The Healing Humanism of Amenra
Stunning concerts sold out in a flash and a recognizable visual concept propagated by a worldwide network of dedicated fans: Amenra have managed to pull it off for over twenty years, on its own steam and without concessions. A portrait of a West Flemish metal band that far exceeds the genre and puts bandages on gaping wounds.
Your life changes when a loved one passes. Colin H. Van Eeckhout, front man and driving force behind Amenra knows all about it. He lost his father when he was twenty and channeled the helplessness and anger that ensued into music – first in the West Flemish hardcore scene, and since 1999 in Amenra. To this day he still shrieks and sings the existential pains from his body. Behind him: four kindred spirits, rough diamonds whose piercing guitars and pounding drums lay down a wall of sound.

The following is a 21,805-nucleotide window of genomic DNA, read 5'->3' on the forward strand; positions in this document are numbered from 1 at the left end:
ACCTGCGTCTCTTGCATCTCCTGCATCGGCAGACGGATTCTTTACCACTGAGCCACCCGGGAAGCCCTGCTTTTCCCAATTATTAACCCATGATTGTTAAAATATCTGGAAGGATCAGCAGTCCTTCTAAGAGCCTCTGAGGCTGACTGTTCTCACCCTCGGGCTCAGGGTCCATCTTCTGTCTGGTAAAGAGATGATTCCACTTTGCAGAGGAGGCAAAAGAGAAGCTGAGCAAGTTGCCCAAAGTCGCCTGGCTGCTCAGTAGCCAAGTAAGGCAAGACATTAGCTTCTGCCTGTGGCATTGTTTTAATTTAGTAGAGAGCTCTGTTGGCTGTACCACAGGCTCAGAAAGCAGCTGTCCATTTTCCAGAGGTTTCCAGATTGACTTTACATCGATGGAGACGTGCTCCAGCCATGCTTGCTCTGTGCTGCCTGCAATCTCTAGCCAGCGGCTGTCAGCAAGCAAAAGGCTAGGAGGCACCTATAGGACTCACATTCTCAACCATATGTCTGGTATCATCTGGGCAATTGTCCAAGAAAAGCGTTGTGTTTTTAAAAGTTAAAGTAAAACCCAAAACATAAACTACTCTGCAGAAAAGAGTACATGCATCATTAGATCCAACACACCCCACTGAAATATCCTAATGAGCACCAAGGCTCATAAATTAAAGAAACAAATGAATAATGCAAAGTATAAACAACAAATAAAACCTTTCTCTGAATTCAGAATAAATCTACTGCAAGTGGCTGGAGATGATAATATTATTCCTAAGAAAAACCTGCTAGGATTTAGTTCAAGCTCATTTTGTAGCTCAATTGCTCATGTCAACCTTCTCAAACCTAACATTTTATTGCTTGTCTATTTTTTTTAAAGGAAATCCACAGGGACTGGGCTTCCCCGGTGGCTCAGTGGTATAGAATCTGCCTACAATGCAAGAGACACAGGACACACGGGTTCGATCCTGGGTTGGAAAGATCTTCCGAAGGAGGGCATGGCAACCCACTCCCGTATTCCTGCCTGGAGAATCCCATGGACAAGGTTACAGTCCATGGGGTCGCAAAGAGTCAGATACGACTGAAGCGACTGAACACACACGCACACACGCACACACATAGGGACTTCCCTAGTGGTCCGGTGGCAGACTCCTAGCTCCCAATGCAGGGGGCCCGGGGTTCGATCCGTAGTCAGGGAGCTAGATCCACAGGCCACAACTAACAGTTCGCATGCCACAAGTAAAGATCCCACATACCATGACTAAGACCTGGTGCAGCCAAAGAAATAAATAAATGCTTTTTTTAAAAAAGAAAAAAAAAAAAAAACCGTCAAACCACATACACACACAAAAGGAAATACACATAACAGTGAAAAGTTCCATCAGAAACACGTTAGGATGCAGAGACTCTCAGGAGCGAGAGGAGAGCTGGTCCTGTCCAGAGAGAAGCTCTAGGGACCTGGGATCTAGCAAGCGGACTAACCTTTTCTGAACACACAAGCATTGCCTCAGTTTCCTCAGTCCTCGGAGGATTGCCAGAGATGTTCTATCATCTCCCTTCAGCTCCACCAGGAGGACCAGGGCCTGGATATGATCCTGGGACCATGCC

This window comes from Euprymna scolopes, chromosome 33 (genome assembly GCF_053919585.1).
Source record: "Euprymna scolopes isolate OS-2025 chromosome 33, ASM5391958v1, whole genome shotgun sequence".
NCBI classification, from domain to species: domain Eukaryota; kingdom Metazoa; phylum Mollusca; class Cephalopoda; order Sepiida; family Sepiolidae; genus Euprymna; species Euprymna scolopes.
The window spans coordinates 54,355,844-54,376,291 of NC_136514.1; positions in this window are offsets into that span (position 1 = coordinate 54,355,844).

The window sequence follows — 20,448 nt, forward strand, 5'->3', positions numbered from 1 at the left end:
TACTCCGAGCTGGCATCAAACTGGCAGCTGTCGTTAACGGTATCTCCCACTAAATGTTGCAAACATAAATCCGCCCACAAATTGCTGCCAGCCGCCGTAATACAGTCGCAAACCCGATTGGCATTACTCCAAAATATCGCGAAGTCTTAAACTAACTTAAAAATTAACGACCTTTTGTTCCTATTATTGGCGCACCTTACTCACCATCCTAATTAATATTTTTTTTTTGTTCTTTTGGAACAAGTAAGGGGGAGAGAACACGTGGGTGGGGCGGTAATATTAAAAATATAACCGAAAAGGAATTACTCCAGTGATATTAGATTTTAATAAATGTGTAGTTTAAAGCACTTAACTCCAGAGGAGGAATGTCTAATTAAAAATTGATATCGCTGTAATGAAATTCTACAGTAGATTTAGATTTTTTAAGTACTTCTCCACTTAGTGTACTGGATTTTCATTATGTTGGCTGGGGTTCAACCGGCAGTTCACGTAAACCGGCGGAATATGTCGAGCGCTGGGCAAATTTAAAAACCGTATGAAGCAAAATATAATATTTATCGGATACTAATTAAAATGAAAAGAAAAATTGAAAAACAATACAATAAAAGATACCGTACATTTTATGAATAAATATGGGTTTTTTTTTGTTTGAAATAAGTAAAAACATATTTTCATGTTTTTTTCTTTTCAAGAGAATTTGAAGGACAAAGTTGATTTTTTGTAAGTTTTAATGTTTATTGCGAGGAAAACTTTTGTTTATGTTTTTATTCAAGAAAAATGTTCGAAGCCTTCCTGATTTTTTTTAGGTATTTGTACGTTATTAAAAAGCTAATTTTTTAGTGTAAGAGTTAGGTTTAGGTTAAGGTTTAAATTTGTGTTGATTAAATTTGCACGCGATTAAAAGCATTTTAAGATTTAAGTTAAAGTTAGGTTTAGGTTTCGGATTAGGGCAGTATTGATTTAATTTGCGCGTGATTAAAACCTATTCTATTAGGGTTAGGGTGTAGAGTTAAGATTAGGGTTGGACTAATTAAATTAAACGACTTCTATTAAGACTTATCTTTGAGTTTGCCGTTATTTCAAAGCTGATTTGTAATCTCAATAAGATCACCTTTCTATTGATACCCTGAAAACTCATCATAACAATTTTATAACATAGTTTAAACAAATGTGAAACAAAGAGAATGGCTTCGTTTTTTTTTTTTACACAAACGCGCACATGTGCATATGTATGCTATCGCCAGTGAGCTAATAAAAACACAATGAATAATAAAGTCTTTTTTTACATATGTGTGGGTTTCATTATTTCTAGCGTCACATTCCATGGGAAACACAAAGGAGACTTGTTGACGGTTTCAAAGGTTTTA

Amenra © Stefaan Temmerman
Live, Amenra’s music is merely part of an overwhelming total experience full of contradictions: earsplitting passages and equally impressive silences, light and shadow, dramatics and modesty, torture and absolution. The result is a cross between concert and performance. Van Eeckhout is at the centre of it, with his arched back always turned to the audience, microphone in one hand and the other clawing at some invisible enemy or desperately grasping at a straw to hold onto. It all looks like an act, but it is much more than that. It is the human condition, summarized in a sensually arousing spectacle of sound and images.
Colin H. Van Eeckhout shrieks and sings the existential pains from his body. © Stefaan Temmerman
On stage, the band are only silhouettes against a backdrop on which black and white films and visuals are projected. Their songs constantly moving from hard to soft elicit quite a few contradictory emotions: sadness, fear and frenzy, but also hope and the doggedness to deal with torments. It is lashing out and anointing at the same time. Amenra poses a universal question: how to deal with pain, suffering and emotions that are too severe to deal with alone?